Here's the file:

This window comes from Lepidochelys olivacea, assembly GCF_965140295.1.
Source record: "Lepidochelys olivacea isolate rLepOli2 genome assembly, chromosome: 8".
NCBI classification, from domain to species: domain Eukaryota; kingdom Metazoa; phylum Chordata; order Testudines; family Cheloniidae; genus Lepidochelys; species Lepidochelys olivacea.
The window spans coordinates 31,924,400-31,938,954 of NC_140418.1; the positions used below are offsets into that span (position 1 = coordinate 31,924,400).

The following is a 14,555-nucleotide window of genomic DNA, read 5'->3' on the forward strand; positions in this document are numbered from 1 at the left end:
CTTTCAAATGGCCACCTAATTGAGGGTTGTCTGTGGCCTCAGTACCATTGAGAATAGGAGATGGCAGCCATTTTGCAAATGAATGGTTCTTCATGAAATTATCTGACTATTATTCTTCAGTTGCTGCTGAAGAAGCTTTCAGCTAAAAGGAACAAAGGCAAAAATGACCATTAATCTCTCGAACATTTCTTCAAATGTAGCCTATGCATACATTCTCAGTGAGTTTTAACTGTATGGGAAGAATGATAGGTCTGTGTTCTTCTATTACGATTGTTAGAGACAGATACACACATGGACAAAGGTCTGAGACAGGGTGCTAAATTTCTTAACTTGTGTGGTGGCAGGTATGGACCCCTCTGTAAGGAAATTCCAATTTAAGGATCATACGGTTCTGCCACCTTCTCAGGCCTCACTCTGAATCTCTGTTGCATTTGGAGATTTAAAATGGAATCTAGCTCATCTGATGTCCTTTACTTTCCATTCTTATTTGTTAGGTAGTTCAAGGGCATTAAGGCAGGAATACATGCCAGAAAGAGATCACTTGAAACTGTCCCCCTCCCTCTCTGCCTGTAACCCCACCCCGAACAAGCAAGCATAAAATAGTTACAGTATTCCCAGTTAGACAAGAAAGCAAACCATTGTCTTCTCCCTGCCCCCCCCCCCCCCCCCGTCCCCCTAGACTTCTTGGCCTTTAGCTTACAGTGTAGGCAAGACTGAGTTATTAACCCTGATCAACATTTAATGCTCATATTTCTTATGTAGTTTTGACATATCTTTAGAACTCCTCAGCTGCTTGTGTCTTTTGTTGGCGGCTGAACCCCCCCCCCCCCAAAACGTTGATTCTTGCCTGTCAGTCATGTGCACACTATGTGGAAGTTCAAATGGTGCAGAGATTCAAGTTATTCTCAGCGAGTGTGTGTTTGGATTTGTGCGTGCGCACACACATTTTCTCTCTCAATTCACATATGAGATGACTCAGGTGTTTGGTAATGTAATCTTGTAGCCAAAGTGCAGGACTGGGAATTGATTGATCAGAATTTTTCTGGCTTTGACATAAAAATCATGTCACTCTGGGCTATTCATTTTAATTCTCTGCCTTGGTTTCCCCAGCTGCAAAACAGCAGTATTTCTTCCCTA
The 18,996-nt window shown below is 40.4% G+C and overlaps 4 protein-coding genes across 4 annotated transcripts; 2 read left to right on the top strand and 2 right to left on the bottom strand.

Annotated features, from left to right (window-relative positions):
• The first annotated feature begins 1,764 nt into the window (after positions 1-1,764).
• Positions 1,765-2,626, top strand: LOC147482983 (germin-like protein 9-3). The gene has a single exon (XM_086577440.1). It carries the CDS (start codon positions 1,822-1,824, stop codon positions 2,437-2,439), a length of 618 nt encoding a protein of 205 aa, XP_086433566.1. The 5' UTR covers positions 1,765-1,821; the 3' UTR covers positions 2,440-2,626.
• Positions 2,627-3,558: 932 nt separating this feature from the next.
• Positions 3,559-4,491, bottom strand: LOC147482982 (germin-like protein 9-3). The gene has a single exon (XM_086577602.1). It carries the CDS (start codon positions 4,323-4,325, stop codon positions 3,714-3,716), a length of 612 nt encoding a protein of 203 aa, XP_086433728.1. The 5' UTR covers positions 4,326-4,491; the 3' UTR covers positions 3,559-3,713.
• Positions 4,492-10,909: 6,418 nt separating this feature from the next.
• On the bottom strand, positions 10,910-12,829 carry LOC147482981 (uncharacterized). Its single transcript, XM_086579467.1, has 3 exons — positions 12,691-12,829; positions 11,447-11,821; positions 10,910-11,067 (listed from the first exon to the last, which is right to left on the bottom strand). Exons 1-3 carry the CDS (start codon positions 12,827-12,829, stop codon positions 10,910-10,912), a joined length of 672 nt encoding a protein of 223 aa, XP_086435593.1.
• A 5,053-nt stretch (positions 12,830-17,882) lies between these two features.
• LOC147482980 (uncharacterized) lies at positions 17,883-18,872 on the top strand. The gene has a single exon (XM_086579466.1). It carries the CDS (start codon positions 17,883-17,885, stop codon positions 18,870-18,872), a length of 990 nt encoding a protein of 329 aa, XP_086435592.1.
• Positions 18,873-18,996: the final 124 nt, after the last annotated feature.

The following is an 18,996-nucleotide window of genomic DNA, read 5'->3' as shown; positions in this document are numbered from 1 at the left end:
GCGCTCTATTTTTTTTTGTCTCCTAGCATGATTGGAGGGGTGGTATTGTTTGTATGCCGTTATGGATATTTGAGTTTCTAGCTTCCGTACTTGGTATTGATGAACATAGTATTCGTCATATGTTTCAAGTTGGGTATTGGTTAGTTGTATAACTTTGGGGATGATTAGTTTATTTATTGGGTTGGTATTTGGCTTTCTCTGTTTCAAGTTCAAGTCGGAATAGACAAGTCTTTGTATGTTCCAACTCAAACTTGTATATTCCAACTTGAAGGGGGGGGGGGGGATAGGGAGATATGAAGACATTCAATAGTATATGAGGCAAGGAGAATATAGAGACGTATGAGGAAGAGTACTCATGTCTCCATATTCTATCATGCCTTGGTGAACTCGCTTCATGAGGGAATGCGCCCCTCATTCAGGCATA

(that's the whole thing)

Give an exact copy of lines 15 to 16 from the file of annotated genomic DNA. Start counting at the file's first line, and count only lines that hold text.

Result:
• A 5,053-nt stretch (positions 12,830-17,882) lies between these two features.
• LOC147482980 (uncharacterized) lies at positions 17,883-18,872 on the top strand. The gene has a single exon (XM_086579466.1). It carries the CDS (start codon positions 17,883-17,885, stop codon positions 18,870-18,872), a length of 990 nt encoding a protein of 329 aa, XP_086435592.1.